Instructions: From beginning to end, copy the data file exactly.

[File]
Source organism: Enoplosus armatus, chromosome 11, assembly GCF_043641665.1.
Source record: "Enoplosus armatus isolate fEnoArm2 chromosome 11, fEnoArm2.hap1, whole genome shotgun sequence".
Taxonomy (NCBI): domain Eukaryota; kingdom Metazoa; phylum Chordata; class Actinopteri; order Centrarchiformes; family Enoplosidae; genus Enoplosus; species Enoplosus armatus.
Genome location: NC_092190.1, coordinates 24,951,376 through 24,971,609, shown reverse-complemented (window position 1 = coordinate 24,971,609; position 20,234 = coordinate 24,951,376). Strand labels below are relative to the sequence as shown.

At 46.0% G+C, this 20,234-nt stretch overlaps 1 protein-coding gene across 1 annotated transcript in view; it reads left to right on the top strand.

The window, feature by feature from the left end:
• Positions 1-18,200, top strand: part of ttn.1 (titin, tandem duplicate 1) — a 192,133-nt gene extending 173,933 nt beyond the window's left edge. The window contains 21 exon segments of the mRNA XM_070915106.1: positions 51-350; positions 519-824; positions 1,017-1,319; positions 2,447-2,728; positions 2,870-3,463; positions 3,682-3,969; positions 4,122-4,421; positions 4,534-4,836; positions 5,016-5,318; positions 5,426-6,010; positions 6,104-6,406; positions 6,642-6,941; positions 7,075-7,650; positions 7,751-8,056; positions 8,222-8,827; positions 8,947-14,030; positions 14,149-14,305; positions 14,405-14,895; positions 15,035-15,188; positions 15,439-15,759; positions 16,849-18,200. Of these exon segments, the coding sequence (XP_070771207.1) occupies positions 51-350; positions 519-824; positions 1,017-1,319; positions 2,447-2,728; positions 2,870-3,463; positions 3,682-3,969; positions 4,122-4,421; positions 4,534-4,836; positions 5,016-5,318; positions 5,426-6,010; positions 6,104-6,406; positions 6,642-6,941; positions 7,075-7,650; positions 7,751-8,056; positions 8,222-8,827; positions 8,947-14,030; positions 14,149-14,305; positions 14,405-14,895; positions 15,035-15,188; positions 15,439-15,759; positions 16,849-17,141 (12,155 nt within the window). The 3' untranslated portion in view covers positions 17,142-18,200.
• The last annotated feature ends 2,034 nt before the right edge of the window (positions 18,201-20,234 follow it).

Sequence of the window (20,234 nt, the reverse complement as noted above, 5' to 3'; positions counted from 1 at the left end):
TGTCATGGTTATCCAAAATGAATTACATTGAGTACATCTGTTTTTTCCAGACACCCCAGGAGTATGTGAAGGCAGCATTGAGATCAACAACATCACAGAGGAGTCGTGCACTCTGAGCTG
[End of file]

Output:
Source organism: Enoplosus armatus, chromosome 11, assembly GCF_043641665.1.
Source record: "Enoplosus armatus isolate fEnoArm2 chromosome 11, fEnoArm2.hap1, whole genome shotgun sequence".
Taxonomy (NCBI): domain Eukaryota; kingdom Metazoa; phylum Chordata; class Actinopteri; order Centrarchiformes; family Enoplosidae; genus Enoplosus; species Enoplosus armatus.
Genome location: NC_092190.1, coordinates 24,951,376 through 24,971,609, shown reverse-complemented (window position 1 = coordinate 24,971,609; position 20,234 = coordinate 24,951,376). Strand labels below are relative to the sequence as shown.

At 46.0% G+C, this 20,234-nt stretch overlaps 1 protein-coding gene across 1 annotated transcript in view; it reads left to right on the top strand.

The window, feature by feature from the left end:
• Positions 1-18,200, top strand: part of ttn.1 (titin, tandem duplicate 1) — a 192,133-nt gene extending 173,933 nt beyond the window's left edge. The window contains 21 exon segments of the mRNA XM_070915106.1: positions 51-350; positions 519-824; positions 1,017-1,319; positions 2,447-2,728; positions 2,870-3,463; positions 3,682-3,969; positions 4,122-4,421; positions 4,534-4,836; positions 5,016-5,318; positions 5,426-6,010; positions 6,104-6,406; positions 6,642-6,941; positions 7,075-7,650; positions 7,751-8,056; positions 8,222-8,827; positions 8,947-14,030; positions 14,149-14,305; positions 14,405-14,895; positions 15,035-15,188; positions 15,439-15,759; positions 16,849-18,200. Of these exon segments, the coding sequence (XP_070771207.1) occupies positions 51-350; positions 519-824; positions 1,017-1,319; positions 2,447-2,728; positions 2,870-3,463; positions 3,682-3,969; positions 4,122-4,421; positions 4,534-4,836; positions 5,016-5,318; positions 5,426-6,010; positions 6,104-6,406; positions 6,642-6,941; positions 7,075-7,650; positions 7,751-8,056; positions 8,222-8,827; positions 8,947-14,030; positions 14,149-14,305; positions 14,405-14,895; positions 15,035-15,188; positions 15,439-15,759; positions 16,849-17,141 (12,155 nt within the window). The 3' untranslated portion in view covers positions 17,142-18,200.
• The last annotated feature ends 2,034 nt before the right edge of the window (positions 18,201-20,234 follow it).

Sequence of the window (20,234 nt, the reverse complement as noted above, 5' to 3'; positions counted from 1 at the left end):
TGTCATGGTTATCCAAAATGAATTACATTGAGTACATCTGTTTTTTCCAGACACCCCAGGAGTATGTGAAGGCAGCATTGAGATCAACAACATCACAGAGGAGTCGTGCACTCTGAGCTG